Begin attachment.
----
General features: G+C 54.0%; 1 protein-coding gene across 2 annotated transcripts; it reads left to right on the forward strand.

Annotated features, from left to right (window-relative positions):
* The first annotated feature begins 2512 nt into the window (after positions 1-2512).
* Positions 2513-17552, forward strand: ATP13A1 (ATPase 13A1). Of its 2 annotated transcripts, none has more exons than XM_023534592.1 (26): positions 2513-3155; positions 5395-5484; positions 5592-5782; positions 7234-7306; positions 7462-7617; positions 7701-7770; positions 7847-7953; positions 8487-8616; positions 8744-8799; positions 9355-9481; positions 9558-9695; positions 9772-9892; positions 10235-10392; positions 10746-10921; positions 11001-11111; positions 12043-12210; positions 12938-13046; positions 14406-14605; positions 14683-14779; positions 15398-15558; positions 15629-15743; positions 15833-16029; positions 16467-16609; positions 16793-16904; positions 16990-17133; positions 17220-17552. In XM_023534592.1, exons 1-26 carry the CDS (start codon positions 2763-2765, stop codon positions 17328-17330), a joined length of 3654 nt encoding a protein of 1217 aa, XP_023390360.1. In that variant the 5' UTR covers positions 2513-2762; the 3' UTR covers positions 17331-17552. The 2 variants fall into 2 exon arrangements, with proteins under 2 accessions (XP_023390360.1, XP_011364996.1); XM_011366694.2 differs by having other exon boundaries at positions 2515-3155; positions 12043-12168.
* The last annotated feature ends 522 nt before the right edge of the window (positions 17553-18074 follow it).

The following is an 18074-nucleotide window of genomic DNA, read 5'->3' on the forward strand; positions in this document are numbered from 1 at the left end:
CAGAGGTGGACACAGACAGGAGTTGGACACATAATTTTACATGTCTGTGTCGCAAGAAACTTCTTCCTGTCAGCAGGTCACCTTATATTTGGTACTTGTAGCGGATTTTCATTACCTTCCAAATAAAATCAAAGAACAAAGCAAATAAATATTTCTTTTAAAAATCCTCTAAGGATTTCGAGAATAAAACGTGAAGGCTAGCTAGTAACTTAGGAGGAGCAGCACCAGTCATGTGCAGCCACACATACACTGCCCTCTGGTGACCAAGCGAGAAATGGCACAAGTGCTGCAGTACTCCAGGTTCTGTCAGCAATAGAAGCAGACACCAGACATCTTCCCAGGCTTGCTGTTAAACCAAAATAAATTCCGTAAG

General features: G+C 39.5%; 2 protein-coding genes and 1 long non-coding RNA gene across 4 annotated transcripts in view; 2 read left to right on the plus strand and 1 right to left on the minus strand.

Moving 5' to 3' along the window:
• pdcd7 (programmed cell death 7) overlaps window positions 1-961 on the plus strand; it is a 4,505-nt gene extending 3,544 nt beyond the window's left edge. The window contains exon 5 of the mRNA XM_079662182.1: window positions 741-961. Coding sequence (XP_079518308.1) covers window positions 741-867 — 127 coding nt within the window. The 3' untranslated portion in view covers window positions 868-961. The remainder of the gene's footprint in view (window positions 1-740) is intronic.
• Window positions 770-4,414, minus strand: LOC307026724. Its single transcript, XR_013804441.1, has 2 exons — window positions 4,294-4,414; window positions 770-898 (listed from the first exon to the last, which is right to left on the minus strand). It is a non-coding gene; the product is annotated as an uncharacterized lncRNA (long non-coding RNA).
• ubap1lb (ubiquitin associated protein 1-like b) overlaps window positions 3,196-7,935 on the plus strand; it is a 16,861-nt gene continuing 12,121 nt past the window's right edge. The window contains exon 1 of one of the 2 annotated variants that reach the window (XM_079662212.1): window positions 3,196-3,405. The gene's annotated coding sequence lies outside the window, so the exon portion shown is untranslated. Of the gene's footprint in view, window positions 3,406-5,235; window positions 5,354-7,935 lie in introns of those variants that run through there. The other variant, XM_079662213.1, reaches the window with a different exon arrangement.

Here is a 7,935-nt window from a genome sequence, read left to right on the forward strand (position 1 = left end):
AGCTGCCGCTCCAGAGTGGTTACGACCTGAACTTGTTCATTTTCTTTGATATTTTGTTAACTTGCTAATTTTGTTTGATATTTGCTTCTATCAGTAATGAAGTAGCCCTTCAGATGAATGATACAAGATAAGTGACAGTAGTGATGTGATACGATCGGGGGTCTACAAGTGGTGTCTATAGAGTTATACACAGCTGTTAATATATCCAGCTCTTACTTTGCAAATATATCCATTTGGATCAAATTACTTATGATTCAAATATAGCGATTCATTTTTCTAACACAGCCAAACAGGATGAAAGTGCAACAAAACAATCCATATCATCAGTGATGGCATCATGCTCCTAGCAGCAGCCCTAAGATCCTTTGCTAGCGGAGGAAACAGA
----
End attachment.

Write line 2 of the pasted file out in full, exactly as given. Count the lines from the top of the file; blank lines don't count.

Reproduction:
Annotated features, from left to right (window-relative positions):